When you see a developer in the flow with a good refactoring tool in his hands, the speed at which he moves is just amazing, and without creating bad code. It's rather the opposite regarding the code quality!

So far we have mostly dealt with simple stuff. There's nothing wrong with that, of course, but from time to time you just aren't happy with the code even after cleaning up the small things. It might also be that you have a situation where there is a steady stream of new problems that needs to be cleaned up.

Prevent Growing Problems

Perhaps you think that using patterns is the natural solution to that problem. The problem with patterns is that they are traditionally used for up-front design, which often means too much guesswork (whereas refactoring, as we have discussed, is used later on during development). Should you choose patterns or refactoring?

Before discussing that any further, I think a short example of another pattern is in order. I'd like to discuss the Template Method pattern [GoF Design Patterns]. The idea is that you define the overall algorithm, or template method, in a base class like this:

public abstract class TotalBase {       public void TotalAlgorithm()       {             _DoSomeStuff();             VariationPoint();             _DoSomeMoreStuff();       }       protected abstract void VariationPoint(); }

Now the subclasses can inherit from TotalBase and provide a custom implementation of the VariationPoint() method. It could look like this:

public class TotalSub : TotalBase {       protected override void VariationPoint()       {             Console.WriteLine("Hello world!");       } }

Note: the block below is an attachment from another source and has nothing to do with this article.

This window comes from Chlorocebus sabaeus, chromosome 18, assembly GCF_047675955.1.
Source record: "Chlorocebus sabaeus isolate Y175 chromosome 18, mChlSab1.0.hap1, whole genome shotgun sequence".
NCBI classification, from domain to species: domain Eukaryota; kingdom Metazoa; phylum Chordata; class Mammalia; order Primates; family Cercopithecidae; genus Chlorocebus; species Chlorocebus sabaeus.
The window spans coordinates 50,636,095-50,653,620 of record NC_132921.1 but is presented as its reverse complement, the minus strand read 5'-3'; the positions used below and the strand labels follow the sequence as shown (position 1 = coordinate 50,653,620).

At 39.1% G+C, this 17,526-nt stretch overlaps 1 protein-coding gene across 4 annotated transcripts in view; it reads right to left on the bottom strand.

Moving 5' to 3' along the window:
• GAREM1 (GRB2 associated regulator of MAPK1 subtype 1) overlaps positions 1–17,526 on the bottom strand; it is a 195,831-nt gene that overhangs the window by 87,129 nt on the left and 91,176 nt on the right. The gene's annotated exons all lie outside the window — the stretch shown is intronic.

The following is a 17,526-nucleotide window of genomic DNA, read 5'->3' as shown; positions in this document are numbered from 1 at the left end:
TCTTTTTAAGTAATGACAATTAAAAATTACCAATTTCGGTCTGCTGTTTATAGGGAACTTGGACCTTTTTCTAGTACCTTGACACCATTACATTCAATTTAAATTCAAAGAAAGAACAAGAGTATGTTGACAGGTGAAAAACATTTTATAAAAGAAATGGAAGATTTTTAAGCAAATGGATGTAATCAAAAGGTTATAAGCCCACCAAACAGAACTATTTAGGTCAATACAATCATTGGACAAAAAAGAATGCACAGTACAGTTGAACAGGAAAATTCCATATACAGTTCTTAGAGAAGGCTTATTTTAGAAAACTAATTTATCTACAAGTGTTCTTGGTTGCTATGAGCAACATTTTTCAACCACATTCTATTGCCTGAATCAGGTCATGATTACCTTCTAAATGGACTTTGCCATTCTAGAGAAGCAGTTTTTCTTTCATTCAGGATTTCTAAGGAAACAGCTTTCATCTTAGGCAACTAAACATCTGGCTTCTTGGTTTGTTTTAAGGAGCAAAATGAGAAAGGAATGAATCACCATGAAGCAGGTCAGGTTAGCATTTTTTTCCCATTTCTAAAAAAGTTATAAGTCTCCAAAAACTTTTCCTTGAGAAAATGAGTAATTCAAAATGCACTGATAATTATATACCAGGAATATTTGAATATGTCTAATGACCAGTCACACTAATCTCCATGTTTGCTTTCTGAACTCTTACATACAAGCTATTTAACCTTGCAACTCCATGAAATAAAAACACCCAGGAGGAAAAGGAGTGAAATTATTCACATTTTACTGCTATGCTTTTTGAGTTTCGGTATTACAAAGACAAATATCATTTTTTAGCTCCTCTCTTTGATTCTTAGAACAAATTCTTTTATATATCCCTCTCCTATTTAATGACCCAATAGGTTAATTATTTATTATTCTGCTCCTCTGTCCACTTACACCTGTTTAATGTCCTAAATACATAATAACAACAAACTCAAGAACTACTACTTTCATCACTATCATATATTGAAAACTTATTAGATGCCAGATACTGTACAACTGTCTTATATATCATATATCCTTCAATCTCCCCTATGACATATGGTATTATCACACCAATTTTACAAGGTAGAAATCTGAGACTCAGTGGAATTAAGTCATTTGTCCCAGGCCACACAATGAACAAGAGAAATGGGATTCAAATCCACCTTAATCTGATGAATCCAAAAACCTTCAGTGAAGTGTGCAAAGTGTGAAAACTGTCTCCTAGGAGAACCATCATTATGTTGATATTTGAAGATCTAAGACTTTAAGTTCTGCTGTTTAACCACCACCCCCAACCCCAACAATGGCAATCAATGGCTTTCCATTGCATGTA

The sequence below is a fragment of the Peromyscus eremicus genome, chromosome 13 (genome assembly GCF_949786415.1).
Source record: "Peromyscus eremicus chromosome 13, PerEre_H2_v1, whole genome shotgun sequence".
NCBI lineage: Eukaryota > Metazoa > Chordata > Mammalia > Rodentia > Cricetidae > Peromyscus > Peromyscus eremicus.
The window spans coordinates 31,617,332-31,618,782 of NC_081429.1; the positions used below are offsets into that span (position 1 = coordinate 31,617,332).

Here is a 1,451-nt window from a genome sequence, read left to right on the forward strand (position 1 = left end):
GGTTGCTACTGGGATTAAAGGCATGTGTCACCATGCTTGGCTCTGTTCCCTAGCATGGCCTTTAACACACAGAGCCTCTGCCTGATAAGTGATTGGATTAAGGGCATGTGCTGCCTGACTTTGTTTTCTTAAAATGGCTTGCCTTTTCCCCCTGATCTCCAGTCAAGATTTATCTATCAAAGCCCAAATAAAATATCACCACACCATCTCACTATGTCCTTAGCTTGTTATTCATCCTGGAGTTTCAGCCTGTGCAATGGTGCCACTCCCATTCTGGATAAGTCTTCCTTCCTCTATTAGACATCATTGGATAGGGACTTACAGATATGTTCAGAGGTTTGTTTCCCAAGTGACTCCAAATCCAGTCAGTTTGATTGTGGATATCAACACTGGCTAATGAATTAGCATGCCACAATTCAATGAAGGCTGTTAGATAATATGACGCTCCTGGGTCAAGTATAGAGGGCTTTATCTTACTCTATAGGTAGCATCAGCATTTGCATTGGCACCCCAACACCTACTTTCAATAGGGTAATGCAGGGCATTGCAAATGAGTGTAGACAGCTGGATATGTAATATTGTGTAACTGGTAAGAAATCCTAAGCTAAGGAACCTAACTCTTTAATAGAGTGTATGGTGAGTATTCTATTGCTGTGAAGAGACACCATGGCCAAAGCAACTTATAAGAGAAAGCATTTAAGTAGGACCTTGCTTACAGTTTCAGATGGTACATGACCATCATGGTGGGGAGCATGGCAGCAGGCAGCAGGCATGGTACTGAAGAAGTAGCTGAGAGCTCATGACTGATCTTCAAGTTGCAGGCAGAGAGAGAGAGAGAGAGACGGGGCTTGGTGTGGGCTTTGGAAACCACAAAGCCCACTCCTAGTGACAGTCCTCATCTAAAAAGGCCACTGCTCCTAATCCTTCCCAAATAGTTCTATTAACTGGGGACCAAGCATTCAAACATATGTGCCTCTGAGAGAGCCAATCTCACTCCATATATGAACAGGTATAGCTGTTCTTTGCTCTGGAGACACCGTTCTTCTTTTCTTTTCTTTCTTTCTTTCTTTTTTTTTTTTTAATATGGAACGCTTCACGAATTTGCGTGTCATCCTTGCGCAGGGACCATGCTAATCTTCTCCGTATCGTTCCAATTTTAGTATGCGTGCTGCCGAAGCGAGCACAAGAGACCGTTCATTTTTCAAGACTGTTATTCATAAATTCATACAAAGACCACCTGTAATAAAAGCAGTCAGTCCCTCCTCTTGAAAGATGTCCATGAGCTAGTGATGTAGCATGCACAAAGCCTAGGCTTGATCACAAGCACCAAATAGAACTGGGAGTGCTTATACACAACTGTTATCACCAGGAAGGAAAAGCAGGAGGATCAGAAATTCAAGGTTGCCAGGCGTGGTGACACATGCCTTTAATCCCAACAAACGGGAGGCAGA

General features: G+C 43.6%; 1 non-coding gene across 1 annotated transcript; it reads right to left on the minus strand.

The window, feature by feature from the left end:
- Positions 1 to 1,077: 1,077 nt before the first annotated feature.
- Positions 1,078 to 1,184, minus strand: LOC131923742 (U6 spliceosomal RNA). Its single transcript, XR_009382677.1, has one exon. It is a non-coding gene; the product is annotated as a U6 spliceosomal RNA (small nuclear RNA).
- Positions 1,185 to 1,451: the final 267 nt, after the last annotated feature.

The consumer code isn't aware of how the algorithm is created. It doesn't even know about the base class, only the subclass. The consumer code could look like this:

//Some consumer TotalSub t = new TotalSub(); t.TotalAlgorithm();

Note that you decide in the base class if the hook should be optional or mandatory. In the previous example, I used a mandatory one because I used abstract for the VariationPoint() method. With virtual, it would have been optional instead, such as when you want to make it optional for subclasses to define a piece of the total template method.

Let's say we decide up front to use Template Method, which then gives us the problem of deciding where we should make variations possible or forced. That's a very tough decision.

Nevertheless, patterns are extremely useful, and we don't have to choose; we can use both patterns and refactoring. As a matter of fact, I think that's the way to go. Refactoring toward, to, or from patterns! This is what Kerievsky talks about in his book Refactoring to Patterns [Kerievsky R2P].

Let's see this in action with a fourth example, which will connect to the pattern we just talked about.

Prevent Growing Problems Example One: Form Template Method

Let's assume that we have written a batch monitor in which we can hook in different programs. For a program to be a batch program, it has to adjust to some rules, and those are basically to tell the batch monitor (by some custom logging routines) when the program starts and finishes.

After a while, we will probably have written a couple of batch programs, and we will also have decided to reuse a base class for each batch program so that we don't have to write the log code over and over again. An example of the Execute() method in a subclass might look like this:

//A subclass to the batchprogram baseclass public void Execute() {       base.LogStart();       _DoThis();       _DoThat();       base.LogEnd(); }

What is smelly here? As you see, the subclass is responsible for calling up to the base class at certain points in the execution of the Execute() method. I think that's too loose a contract for the subclass; the developer of the subclass has to remember to add those calls and to do it at the right places. Another thing that smells here (which is more obvious in a more realistic example where there are many log spots, such as after introduction, after first phase, after second phase and so on) is that within the core method, there's a lot of infrastructure code, that is, the log calls. Because of that, the calls to the interesting methods, such as _DoThis() and _DoThat(), aren't as obvious as they should be.

As I see it, this code snippet is crying out for Template Method. So let's use the refactoring called Form Template Method [Kerievsky R2P].